Maryland Gov. Larry Hogan (R) is scheduled to seek approval Wednesday to solicit companies to build and operate toll lanes on the Capital Beltway and Interstate 270 as part of his plan to alleviate congestion on two of the state’s busiest roadways.

What makes Hogan’s request to the Board of Public Works unusual is that he is pursuing it over the vocal objections of many elected leaders in Montgomery and Prince George’s counties, the jurisdictions the toll lanes are intended to directly benefit.

Most controversial transportation projects in the Maryland suburbs — including the Intercounty Connector and the light-rail Purple Line — stalled until the political stars aligned with enough support at the state and local levels.

But Hogan’s pursuit of a major transportation project over local objections, political observers say, reflects the governor’s penchant for pushing issues he thinks — and polls show — have broad public support. His choice to structure the toll lanes as a public-private partnership also allowed the governor to bypass the legislature, which is controlled by Democrats, and Democratic strongholds in the D.C. suburbs.

Mileah Kromer, a political scientist at Goucher College, said the controversy surrounding the toll lane plan illustrates a long-standing philosophical divide between Hogan and the state’s dominant Democrats. Hogan sees expanding roads as a way to spur economic growth, she said, while Democrats typically favor mass transit.

“I’m sure the governor knew well ahead of time exactly how it polled” in Montgomery and Prince George’s, Kromer said of the proposal. “This is someone who always cares about what the public thinks. I think it’s why he feels comfortable pushing back on Democratic leaders in those areas.”

Hogan’s office declined to make anyone available for an interview for this story.

In written responses to emailed questions, state Transportation Secretary Pete K. Rahn said surveys show that residents consider addressing traffic congestion on Interstate 495 and I-270 a top priority. Montgomery officials had also asked for toll lanes on I-270 and across the American Legion Bridge dating back to 2007, Rahn said.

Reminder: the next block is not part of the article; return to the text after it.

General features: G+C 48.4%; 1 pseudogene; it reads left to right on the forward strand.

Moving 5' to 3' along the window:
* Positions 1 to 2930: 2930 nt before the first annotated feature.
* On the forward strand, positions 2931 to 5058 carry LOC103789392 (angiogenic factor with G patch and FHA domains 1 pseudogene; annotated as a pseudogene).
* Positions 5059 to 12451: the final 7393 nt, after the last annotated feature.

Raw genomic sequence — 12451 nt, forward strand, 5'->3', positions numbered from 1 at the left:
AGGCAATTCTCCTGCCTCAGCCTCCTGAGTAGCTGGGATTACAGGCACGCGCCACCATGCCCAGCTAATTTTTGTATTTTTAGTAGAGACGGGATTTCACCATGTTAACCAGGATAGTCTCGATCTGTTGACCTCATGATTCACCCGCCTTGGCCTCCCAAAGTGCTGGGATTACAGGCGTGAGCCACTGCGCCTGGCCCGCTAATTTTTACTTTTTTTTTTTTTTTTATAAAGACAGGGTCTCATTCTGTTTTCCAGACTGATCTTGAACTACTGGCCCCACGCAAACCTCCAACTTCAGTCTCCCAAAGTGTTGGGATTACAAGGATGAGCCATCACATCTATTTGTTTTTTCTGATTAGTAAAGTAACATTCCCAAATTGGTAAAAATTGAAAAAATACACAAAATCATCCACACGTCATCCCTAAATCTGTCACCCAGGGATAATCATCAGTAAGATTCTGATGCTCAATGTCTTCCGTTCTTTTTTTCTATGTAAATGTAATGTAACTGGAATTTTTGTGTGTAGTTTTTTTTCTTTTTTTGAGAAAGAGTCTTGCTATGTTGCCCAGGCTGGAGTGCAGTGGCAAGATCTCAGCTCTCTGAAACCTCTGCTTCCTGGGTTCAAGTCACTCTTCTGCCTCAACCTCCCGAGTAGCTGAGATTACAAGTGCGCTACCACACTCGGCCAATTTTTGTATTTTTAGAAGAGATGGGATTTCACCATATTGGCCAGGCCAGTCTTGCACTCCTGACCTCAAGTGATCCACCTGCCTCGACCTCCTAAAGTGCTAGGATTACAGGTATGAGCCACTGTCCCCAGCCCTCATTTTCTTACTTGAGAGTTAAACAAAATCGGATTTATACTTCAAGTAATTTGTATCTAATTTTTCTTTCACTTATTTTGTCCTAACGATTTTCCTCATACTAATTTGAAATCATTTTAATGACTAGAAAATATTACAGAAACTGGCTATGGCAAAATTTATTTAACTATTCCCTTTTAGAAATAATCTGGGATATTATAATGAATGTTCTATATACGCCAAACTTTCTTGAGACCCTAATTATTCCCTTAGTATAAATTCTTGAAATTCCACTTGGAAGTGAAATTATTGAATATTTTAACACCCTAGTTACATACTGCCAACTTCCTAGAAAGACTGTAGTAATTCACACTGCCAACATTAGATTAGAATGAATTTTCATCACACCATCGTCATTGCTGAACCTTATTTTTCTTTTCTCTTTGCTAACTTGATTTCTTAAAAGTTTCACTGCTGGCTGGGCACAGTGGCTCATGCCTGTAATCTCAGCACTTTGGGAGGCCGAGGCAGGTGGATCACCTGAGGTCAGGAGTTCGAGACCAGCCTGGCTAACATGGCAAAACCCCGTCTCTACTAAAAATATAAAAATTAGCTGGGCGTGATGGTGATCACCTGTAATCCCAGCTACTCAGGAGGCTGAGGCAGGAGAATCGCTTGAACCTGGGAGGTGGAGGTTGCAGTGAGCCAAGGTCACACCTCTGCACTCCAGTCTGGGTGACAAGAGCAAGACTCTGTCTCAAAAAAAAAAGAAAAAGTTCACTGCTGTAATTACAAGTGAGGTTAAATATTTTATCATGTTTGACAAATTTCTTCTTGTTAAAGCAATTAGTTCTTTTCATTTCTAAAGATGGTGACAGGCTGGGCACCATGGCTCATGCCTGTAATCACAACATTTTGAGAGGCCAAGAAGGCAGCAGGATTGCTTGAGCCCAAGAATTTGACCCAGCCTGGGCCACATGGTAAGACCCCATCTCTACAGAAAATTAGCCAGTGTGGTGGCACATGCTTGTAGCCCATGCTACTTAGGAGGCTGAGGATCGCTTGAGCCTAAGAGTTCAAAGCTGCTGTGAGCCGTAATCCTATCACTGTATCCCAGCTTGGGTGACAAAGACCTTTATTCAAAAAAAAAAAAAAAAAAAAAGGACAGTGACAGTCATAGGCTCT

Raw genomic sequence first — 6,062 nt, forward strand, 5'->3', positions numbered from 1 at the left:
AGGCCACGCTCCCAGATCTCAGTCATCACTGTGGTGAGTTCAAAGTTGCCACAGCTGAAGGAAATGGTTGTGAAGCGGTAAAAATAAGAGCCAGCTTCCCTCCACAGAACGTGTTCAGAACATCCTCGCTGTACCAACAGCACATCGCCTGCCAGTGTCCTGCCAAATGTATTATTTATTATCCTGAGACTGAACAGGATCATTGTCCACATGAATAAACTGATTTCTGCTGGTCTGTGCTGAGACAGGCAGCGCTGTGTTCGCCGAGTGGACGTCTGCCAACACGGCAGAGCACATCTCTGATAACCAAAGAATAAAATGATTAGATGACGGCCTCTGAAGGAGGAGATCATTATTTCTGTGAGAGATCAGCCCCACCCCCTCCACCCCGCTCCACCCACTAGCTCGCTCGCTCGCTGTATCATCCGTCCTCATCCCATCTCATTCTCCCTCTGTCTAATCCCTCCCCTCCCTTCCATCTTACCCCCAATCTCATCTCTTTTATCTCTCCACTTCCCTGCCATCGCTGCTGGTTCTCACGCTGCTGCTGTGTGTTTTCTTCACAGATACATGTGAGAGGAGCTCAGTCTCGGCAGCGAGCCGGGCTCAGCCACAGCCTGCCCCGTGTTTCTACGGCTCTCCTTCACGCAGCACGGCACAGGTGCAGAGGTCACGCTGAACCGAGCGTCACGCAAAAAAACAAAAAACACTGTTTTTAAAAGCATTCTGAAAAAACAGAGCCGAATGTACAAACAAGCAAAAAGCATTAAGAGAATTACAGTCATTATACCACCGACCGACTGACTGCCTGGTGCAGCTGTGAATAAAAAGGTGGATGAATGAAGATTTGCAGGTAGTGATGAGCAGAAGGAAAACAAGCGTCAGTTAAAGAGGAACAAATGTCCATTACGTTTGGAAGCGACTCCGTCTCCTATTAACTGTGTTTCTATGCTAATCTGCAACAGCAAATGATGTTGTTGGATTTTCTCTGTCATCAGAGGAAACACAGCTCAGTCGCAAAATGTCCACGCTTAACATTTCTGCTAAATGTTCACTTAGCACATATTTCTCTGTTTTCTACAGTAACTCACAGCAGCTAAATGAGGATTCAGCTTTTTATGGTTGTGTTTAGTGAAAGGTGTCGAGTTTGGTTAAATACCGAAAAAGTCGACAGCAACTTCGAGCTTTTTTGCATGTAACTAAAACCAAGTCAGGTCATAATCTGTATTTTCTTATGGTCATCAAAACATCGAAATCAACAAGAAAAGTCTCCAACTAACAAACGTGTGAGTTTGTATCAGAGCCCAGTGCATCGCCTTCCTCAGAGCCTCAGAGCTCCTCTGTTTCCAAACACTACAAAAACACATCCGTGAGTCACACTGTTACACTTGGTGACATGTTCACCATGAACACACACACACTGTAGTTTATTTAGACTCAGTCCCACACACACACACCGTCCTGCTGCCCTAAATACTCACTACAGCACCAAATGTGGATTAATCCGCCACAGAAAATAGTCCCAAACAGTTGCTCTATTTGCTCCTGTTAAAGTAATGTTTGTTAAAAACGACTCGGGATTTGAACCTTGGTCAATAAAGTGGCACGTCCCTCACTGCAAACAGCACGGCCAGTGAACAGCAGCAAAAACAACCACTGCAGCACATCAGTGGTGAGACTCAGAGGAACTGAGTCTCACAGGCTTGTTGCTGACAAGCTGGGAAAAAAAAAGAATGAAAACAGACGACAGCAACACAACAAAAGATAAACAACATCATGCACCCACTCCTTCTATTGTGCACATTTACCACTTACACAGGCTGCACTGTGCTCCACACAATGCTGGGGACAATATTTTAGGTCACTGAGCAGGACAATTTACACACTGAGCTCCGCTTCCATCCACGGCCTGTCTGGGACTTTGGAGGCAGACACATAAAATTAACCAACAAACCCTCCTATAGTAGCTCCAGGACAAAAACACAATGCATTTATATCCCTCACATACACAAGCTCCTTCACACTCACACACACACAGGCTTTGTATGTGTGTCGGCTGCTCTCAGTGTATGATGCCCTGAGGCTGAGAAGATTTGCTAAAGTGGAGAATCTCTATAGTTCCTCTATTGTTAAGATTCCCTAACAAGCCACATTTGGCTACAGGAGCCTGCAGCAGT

A 2017 report by the Federal Highway Administration, he said, showed that congestion pricing — increasing tolls as traffic builds to keep lanes moving — is the “single most viable and sustainable” way to reduce traffic.

“We know there is a very active and vocal minority opposed to reducing the region’s traffic congestion,” Rahn said. “However, we know from polling that a majority of citizens want this traffic addressed. Can anyone really claim that congestion isn’t a problem?”

Rahn said the state doesn’t have the money to alleviate traffic, including for emergency vehicles. He has said the new lanes will cost the state nothing because the companies will pay to build them in exchange for keeping most of the toll revenue.

“We can’t allow a minority to impose deplorable conditions on the majority,” Rahn said.

A recent Washington Post-Schar School poll found 61 percent of Washington-area residents — and 61 percent of Montgomery residents — favor adding toll lanes to the Beltway and I-270. Support drops to 48 percent in Prince George’s.

While heralded among toll lane supporters, the same poll also provided fuel for opponents. Seven out of 10 Washington-area residents are concerned about tolls being too expensive, the lanes failing to reduce traffic, and nearby homes being destroyed by wider highways.

“Of course it appears to have public support because people have been promised congestion management with no environmental impacts and at no cost to the public,” said Josh Tulkin, director of the Maryland Sierra Club. “I’m surprised 100 percent aren’t for it. People are being sold a bill of goods with no data. . . . It’s a fantastical proposal that can’t possibly play out as they’re selling it.”

Maryland’s law on public-private partnerships was designed to assure the private sector of minimal political meddling by allowing the General Assembly to comment, but not vote, on such arrangements. Instead, two out of the three members of the Board of Public Works — composed of the governor, treasurer and comptroller — must designate a project as a public-private partnership and approve any contracts.

That means Hogan needs one other vote.

State treasurer Nancy K. Kopp (D), the legislature’s appointed fiscal watchdog, said Thursday that she still has “serious unresolved questions” about the toll plan but declined to say how she plans to vote.

The state Department of Transportation initially sought to hold the vote in May, when Kopp had said she would be out of the country, but later agreed to postpone it until this week.

Kopp’s skepticism has left Comptroller Peter Franchot (D), who lives in liberal Takoma Park and is thought to be eyeing a run for governor, the subject of intense lobbying by both sides. A Franchot spokeswoman said the office does not comment before votes.